I have been in the middle of a huge transformation! I recently relocated my shop to Denver, Colorado. I JUST joined the brand new Rocky Mountain Chapter of NOMMA (The National Organization & Miscellaneous Metals Association). https://www.nomma.org/ and I am starting a YouTube Channel! SO MUCH NEWNESS!!!
I ventured onto new horizons to take a deep dive into a much bigger, more diverse art scene. I knew I needed to be around other artists at different stages, and my craving to be in proximity to lots of art galleries, makers and happenings landed me in Denver, a creative incubator.
Last week I finished forging steel cupboard handles for my parents' kitchen. My mom was in love with a leaf design by another blacksmith and asked me to do this years ago. For some reason, maybe other creatives can relate, if I don't have a deadline, the idea lives in limbo FOREVER. Timing aligned, though, and my part is completed. I cannot wait to see them installed!
I am creating sculptures and wall pieces to put up at coffee shops and restaurants. I am also preparing for an upcoming art show in one of Wyoming's best galleries, the Nicolaysen Art Museum in Casper, my hometown. My show will open up May 29, 2020. It's the Year of the Woman at the Nic, and I am thrilled to be apart of it.
Stay tuned for new videos, progress pictures, and updates! Thank you for checking out my art. I believe that in a world that can be too much and not enough and everything in between, it is art that consistently transmutes pain into beauty.
This past weekend was filled with sparks and flames and the rumbling hum of the air compressor. When I begin these classes, I have everyone decide on a flower and sketch out a design. This drawing is used as a reference and a template, and it helps the participant to make decisions about their pieces in the physical form. Most people tell me that they can't draw, but it doesn't have to look award winning. It's meant to get the juices flowing and start the process. When we are told we are bad at something, as a child, it can stifle our creativity from that point on. It's mostly our beliefs about what we can and can't do that determine the outcome. If the drawing looks like a kid's drawing, great. Let's start somewhere. It's ok to be a beginner. Beginning leads to finishing, and completing things leads to starting new creative adventures. It's fun to look back on the end product of something that required your full involvement to manifest. If you take my class, I'll walk you through all of the steps, and you go home knowing a little more about metalsmithing and your true capabilities.
With sparks and grinding dust,
Join me in my studio to learn to create your own, one of a kind, steel flower for your garden, home or loved one. After designing and cutting out a template for your flower, participants will learn to use a plasma cutter, grinder/die grinder, forge and welder. I will lead you, step by step, through cutting out your pieces, smoothing the edges, and elegantly shaping your flower petals, leaves and stem then welding them together. You will be able to stamp your initials into your masterpiece so that it can live on as a snippet of your legacy. The class is scheduled for Saturday & Sunday, May 19 & 20, and July 21 & 22. The cost is $115 for ART 321 members; $130 for non-members – plus a supply fee of $20 for each student. Your participation helps to grow and strengthen the art community in Casper, so thank you for your support and interest in the arts! To register call Art 321 at 307-265-2655 or drop into the downtown location at 321 W. Midwest Ave next to Racca's Pizzeria.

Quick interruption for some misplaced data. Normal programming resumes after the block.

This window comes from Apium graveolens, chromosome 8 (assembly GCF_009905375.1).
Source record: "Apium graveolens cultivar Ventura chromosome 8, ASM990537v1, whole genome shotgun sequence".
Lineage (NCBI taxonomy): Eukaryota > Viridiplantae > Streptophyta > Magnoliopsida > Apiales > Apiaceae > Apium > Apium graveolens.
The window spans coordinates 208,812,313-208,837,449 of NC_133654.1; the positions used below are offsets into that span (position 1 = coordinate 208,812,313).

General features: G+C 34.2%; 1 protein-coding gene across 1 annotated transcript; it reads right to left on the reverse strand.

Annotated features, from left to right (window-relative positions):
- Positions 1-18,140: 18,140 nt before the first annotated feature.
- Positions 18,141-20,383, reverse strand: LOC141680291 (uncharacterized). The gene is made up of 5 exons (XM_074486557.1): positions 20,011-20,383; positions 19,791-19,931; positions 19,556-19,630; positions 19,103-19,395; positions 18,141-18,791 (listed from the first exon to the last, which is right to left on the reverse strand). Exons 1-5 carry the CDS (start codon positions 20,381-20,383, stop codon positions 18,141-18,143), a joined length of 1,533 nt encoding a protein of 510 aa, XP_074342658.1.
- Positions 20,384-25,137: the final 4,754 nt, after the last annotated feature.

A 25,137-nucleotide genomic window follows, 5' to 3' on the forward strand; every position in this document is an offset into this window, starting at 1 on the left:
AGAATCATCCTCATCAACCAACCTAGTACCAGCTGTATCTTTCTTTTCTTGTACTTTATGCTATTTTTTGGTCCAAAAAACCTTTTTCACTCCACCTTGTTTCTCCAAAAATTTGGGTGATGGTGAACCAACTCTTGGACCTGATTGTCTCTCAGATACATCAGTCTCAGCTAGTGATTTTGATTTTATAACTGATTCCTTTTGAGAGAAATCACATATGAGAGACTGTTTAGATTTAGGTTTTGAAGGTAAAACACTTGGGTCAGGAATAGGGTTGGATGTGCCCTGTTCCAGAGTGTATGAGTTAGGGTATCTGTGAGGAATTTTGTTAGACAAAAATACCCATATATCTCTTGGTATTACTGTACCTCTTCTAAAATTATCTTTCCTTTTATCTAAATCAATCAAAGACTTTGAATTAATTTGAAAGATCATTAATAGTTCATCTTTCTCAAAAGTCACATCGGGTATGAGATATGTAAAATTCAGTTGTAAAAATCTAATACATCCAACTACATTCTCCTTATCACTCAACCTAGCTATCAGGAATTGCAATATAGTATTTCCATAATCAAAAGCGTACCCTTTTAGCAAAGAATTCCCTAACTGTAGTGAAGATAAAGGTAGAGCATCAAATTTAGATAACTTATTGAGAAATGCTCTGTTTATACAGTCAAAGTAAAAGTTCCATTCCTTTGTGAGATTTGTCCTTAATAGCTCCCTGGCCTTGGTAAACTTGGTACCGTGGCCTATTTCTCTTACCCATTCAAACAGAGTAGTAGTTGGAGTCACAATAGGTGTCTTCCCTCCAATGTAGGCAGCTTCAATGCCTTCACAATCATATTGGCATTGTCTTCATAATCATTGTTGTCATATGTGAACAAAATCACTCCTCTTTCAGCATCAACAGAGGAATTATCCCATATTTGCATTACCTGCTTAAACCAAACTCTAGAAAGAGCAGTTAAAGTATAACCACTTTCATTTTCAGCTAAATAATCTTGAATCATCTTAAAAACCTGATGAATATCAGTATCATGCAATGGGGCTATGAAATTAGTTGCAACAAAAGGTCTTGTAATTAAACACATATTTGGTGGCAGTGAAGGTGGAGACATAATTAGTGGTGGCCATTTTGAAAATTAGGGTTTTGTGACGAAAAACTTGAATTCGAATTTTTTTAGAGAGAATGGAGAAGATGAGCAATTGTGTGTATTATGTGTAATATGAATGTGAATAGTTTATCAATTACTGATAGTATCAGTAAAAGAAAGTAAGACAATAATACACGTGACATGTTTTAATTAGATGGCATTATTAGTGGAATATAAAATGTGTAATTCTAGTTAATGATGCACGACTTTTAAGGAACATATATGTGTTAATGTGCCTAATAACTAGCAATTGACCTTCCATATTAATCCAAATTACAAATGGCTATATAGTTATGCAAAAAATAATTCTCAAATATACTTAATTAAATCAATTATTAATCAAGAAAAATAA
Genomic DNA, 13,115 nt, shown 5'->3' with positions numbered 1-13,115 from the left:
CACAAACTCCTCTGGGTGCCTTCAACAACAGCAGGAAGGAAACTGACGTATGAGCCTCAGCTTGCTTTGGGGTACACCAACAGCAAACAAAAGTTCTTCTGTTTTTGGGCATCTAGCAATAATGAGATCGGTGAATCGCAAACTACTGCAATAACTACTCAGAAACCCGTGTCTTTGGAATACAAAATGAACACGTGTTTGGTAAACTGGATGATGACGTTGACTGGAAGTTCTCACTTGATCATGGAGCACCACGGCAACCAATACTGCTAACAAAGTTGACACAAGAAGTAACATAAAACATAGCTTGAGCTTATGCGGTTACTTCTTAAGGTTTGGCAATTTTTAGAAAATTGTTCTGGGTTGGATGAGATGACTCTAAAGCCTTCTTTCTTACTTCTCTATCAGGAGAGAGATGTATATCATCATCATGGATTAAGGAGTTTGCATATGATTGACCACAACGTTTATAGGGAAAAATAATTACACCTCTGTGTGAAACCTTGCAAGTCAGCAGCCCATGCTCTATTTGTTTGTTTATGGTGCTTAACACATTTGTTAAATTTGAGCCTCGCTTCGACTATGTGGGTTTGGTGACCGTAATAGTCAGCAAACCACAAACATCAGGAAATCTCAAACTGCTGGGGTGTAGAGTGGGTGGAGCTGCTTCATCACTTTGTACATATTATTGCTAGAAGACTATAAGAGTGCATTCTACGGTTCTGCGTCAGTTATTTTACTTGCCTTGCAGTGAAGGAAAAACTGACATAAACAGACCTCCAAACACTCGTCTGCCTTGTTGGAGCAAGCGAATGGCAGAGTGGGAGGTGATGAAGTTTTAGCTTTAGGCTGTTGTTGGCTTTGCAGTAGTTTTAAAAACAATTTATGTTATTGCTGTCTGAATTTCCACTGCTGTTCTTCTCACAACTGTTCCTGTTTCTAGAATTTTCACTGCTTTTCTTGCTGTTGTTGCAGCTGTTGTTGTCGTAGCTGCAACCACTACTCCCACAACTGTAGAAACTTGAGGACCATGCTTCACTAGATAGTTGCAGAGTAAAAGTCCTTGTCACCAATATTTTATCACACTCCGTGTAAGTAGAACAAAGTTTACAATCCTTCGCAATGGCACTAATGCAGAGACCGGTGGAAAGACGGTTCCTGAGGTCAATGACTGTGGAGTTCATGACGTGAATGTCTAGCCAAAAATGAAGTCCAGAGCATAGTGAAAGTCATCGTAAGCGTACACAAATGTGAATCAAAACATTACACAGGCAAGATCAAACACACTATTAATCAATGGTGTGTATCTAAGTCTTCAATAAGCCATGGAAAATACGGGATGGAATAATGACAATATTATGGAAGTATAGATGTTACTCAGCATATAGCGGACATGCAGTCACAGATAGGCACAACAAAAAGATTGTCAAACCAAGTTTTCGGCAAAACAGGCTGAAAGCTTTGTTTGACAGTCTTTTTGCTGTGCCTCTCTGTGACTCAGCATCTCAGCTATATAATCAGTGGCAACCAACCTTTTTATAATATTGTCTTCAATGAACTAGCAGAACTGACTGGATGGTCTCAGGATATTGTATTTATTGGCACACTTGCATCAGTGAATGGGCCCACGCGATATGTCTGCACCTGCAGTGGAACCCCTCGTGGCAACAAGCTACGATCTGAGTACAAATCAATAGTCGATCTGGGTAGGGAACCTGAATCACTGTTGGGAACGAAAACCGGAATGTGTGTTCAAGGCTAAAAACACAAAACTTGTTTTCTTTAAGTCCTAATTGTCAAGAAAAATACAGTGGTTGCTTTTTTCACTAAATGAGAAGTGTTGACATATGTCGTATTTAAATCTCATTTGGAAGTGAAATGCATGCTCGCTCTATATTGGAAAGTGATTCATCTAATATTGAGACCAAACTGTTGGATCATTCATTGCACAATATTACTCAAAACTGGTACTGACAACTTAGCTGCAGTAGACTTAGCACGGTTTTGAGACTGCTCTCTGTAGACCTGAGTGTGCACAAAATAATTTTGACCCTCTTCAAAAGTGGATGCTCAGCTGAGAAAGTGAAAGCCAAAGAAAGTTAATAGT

Art 321 hours: Tuesday - Saturday 10 - 4pm.
Betsy Bower (206) 406-2041 email: email@example.com
Art 321 Casper Artist Guild (307) 265-2655
On February 1, 2018 my first official gallery exhibition was a smashing hit. The crowd was serenaded by smooth jazz, the wine flowed, and 170 people appeared to enjoy the evening. The day before was the Super Blue Blood Moon with a full lunar eclipse. I tried my best to find it at 5:45 am, but the sky was overcast. So instead, I drove up Casper Mountain and paid a visit to Crimson Dawn, where legend has it that witches lived there a hundred years ago and performed their rituals. At that altitude, the fog looked like hazy lakes, and the trees and grass were covered in frost. The view atop the hill was as if it was out of a fairy tale.
My theme included nature and myth. Everything was made of raw materials, mostly rusted, up-cycled steel. I was given the remains of an old water tank from Lander, and it has been showing up in my works consistently. There are still a few bits left that will make their way into some form of art eventually.
The peonies I made out of an old coffee can. The elk was crafted from pipe and sheet metal. The moons were hammered out of angle iron, and the birds were bearings and scrap slivers of steel swept up off of the floor and covered in layers of weld. The caduceus is an symbol that revisits me when I am creating art for art's sake. I love the reminder that everything has an equal opposite, but that at their core, they are the same. It's a symbol I was captivated by in Alan Moore's Promethea. Tim Burton was an inspiration for the style of the flowers. The mandala mimics the tattoo on my forearm I designed 11 years ago. And the wings I made out of steel because my other wings are invisible.
The Lotus Fire Pit